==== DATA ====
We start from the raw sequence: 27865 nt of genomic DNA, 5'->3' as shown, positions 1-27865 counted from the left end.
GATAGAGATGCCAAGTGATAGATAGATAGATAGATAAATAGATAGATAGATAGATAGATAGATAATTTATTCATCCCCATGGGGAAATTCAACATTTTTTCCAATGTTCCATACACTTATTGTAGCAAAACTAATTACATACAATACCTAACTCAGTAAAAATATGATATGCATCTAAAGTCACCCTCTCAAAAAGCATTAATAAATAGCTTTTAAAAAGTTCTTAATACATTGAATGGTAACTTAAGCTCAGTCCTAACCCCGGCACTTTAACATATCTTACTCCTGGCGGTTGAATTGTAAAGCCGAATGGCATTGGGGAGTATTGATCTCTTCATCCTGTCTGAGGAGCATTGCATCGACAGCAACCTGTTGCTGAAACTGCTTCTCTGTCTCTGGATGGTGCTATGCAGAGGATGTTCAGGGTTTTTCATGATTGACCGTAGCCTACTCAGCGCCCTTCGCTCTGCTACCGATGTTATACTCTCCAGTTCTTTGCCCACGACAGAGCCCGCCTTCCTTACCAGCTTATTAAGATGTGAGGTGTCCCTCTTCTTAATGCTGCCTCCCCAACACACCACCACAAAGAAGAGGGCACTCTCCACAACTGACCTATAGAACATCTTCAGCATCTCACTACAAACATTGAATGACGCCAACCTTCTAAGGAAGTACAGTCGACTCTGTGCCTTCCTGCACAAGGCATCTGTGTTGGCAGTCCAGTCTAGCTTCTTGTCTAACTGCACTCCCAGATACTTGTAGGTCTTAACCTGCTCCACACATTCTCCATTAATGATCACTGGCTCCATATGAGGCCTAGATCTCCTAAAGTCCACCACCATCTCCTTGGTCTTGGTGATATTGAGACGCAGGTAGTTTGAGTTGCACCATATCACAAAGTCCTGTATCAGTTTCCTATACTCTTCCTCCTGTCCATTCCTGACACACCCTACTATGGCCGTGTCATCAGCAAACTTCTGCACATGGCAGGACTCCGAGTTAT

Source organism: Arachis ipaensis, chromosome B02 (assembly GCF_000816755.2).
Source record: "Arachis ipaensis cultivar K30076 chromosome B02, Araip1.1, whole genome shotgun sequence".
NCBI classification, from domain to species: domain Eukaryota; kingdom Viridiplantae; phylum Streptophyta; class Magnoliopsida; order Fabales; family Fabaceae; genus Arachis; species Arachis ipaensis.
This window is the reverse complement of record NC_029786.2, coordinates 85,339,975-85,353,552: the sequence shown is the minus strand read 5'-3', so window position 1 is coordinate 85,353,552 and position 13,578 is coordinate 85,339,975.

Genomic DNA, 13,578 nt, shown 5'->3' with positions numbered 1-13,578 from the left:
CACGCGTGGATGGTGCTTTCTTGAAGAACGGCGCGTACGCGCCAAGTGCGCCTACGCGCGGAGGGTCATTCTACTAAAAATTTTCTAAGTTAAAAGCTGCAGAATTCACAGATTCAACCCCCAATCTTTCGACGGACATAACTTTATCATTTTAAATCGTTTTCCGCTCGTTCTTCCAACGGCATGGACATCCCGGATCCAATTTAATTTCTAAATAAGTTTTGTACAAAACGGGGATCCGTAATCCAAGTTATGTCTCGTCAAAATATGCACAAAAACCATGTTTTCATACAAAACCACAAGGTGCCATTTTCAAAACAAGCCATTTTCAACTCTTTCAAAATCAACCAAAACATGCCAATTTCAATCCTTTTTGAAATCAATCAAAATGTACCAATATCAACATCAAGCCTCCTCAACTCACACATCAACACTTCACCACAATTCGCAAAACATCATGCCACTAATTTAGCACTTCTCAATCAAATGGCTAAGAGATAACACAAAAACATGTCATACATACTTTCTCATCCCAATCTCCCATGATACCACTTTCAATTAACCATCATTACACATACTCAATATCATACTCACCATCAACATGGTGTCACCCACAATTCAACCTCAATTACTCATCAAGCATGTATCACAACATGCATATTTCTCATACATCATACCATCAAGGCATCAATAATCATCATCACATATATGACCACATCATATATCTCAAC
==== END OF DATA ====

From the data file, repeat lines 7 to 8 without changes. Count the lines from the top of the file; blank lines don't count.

Genomic DNA, 13,578 nt, shown 5'->3' with positions numbered 1-13,578 from the left:
CACGCGTGGATGGTGCTTTCTTGAAGAACGGCGCGTACGCGCCAAGTGCGCCTACGCGCGGAGGGTCATTCTACTAAAAATTTTCTAAGTTAAAAGCTGCAGAATTCACAGATTCAACCCCCAATCTTTCGACGGACATAACTTTATCATTTTAAATCGTTTTCCGCTCGTTCTTCCAACGGCATGGACATCCCGGATCCAATTTAATTTCTAAATAAGTTTTGTACAAAACGGGGATCCGTAATCCAAGTTATGTCTCGTCAAAATATGCACAAAAACCATGTTTTCATACAAAACCACAAGGTGCCATTTTCAAAACAAGCCATTTTCAACTCTTTCAAAATCAACCAAAACATGCCAATTTCAATCCTTTTTGAAATCAATCAAAATGTACCAATATCAACATCAAGCCTCCTCAACTCACACATCAACACTTCACCACAATTCGCAAAACATCATGCCACTAATTTAGCACTTCTCAATCAAATGGCTAAGAGATAACACAAAAACATGTCATACATACTTTCTCATCCCAATCTCCCATGATACCACTTTCAATTAACCATCATTACACATACTCAATATCATACTCACCATCAACATGGTGTCACCCACAATTCAACCTCAATTACTCATCAAGCATGTATCACAACATGCATATTTCTCATACATCATACCATCAAGGCATCAATAATCATCATCACATATATGACCACATCATATATCTCAAC